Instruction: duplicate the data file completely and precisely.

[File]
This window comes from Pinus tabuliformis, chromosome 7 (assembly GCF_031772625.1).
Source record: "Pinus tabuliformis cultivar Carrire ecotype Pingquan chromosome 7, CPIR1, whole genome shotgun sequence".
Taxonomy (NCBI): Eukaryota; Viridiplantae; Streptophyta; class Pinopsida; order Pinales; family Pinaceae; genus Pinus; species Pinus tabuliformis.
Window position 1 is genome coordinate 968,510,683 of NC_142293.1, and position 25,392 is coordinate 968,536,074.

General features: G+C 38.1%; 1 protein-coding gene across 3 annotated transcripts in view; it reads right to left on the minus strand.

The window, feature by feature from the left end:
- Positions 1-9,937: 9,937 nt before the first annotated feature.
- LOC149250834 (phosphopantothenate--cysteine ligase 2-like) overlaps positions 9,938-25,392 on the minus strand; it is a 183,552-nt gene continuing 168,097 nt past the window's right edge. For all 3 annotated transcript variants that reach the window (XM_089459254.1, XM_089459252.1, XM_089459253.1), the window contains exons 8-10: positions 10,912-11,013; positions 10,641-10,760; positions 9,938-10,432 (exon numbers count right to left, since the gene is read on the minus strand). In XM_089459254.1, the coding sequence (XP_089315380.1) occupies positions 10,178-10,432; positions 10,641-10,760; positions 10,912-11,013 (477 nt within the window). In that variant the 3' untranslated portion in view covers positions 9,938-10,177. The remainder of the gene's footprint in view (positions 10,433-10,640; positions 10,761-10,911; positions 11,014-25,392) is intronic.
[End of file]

This window comes from Pinus tabuliformis, chromosome 7 (assembly GCF_031772625.1).
Source record: "Pinus tabuliformis cultivar Carrire ecotype Pingquan chromosome 7, CPIR1, whole genome shotgun sequence".
Taxonomy (NCBI): Eukaryota; Viridiplantae; Streptophyta; class Pinopsida; order Pinales; family Pinaceae; genus Pinus; species Pinus tabuliformis.
Window position 1 is genome coordinate 968,510,683 of NC_142293.1, and position 25,392 is coordinate 968,536,074.

General features: G+C 38.1%; 1 protein-coding gene across 3 annotated transcripts in view; it reads right to left on the minus strand.

The window, feature by feature from the left end:
- Positions 1-9,937: 9,937 nt before the first annotated feature.
- LOC149250834 (phosphopantothenate--cysteine ligase 2-like) overlaps positions 9,938-25,392 on the minus strand; it is a 183,552-nt gene continuing 168,097 nt past the window's right edge. For all 3 annotated transcript variants that reach the window (XM_089459254.1, XM_089459252.1, XM_089459253.1), the window contains exons 8-10: positions 10,912-11,013; positions 10,641-10,760; positions 9,938-10,432 (exon numbers count right to left, since the gene is read on the minus strand). In XM_089459254.1, the coding sequence (XP_089315380.1) occupies positions 10,178-10,432; positions 10,641-10,760; positions 10,912-11,013 (477 nt within the window). In that variant the 3' untranslated portion in view covers positions 9,938-10,177. The remainder of the gene's footprint in view (positions 10,433-10,640; positions 10,761-10,911; positions 11,014-25,392) is intronic.